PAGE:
My first Artist of the Year, in 2015, was operatic mezzo, cabaret sensation, music-theatre star and all-round fine human being Jacqueline Dark. Last year I went for a large, disparate group of people and companies – the independent theatre artists who do tremendous work at low prices, making their art accessible to all often at great personal cost.
This year my choice is a company and an individual – Queensland Ballet and its artistic director Li Cunxin.
Li became QB’s artistic director in the second half of 2012 and late last year signed on until 2020. In five years he has utterly transformed Queensland Ballet, turning a frankly provincial company into one of substance and ambition. QB can now perform to capacity houses in Queensland Performing Arts Centre’s largest theatre, the 2000-seat Lyric, for some of its productions. Support has been given for the expansion and renovation of QB’s Thomas Dixon Centre headquarters and a $10 million expansion of Queensland Ballet Academy at Kelvin Grove State College is being funded by the State Government. “This state deserves it and the country deserves it,” says Li.
Brisbane adores Li, as his one-time-only return to the stage on December 10 proved. The special matinee sold out within the hour, raising funds for the company’s work and attracting the kind of publicity for ballet most companies can only dream of. (A Museum of Brisbane exhibition titled Mao’s Last Dancer the Exhibition: A Portrait of Li Cunxin, running until April, refers to “the dramatic influence he has had on the state’s arts scene”.)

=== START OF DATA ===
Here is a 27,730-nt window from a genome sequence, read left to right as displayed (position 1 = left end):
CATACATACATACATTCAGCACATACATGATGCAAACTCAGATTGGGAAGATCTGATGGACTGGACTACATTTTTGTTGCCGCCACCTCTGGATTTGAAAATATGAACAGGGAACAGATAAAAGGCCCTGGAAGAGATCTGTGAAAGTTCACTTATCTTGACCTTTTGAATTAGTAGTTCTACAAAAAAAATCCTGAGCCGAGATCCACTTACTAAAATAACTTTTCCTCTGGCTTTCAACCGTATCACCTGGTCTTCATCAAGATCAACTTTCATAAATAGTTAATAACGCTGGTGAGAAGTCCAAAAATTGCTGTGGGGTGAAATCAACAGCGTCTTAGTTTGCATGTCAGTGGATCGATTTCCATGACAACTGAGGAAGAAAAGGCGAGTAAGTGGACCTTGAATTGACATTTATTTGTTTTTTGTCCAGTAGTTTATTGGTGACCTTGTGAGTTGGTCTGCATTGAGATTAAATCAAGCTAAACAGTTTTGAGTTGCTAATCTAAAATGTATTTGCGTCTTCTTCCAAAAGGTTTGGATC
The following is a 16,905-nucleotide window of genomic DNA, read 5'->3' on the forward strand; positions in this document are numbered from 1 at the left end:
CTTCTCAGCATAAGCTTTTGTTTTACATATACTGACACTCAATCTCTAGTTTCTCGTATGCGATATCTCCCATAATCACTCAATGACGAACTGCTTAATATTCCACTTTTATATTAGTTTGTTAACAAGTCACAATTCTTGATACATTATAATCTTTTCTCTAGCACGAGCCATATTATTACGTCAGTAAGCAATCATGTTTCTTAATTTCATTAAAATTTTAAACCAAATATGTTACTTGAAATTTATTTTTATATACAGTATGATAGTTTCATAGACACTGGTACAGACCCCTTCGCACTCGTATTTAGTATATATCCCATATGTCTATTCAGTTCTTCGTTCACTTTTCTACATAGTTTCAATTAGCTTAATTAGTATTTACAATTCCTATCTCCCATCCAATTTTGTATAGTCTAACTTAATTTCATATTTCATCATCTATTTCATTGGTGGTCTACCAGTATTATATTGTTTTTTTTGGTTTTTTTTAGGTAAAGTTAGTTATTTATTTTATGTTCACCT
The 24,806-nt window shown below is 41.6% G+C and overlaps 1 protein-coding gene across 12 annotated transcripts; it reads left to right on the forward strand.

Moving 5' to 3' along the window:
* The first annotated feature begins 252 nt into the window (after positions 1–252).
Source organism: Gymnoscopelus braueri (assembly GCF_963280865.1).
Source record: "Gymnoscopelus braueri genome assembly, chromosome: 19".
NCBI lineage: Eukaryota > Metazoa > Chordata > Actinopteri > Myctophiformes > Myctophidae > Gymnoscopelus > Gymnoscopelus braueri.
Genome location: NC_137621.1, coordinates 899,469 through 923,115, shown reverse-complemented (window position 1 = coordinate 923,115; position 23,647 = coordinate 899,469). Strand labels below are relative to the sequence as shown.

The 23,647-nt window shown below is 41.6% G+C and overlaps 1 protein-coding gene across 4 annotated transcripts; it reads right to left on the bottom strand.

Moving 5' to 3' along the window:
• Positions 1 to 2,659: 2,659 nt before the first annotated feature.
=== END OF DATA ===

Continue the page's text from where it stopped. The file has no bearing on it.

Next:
Actor David Wenham introduced the performance and presided over a Q&A session afterwards with Li and his wife, Mary, in which Li described himself as an optimistic man. Indeed so. He hopes QB’s success in Queensland will spread interstate and internationally and as part of that goal QB will perform in Melbourne next year, presenting Liam Scarlett’s enchanting A Midsummer Night’s Dream (the 2015 ballet is a co-production with Royal New Zealand Ballet) at Her Majesty’s Theatre.
QB’s annual Nutcracker gave Li the perfect role in which to return to the stage after an absence of 18 years, although he went way, way beyond the call of duty.
Li is 56 and could have gone the safe, expected, route of performing the part of Drosselmeyer in Ben Stevenson’s production as written. The mysterious magician bursts dramatically on to the scene, sweeps around the stage, twirls his cape, does a few tricks, hands out gifts to the children, flirts with their mothers and departs with a flourish.
Stage presence is the key requirement, something Li could have offered without breaking a sweat. But he figured his audience would be keen for a bit more than dashing cape-work so after he did the glad-handing and flirting he danced. He really danced.
Stevenson gave his permission for Li to insert himself into the big fight scene between marauding rats and the Nutcracker doll’s soldiers. Li’s opening gambit was a snappy diagonal of chainés. He threw in a couple of air turns and a big circle of jetés but wasn’t finished yet. A series of showy grand pirouettes earned mighty cheers from the capacity house.
The performance is unlikely to lead to a late-flowering revival of Li’s dance career but it served its purpose of highlighting a young dancer competition for regional and rural Queensland called Wish Upon a Ballet Star. This year’s winner, Imogen Hess, was one of the child guests during the Act I Christmas party and took a solo bow at the end. The occasion also drew attention to the gleaming quality of Li’s company, which looks better with each passing year. In 2018 QB increases its number of dancers from 33 to 37. There will also be a bumper crop of 12 Young Artists and two dancers in the new rank of Apprentice.
Speaks for itself really.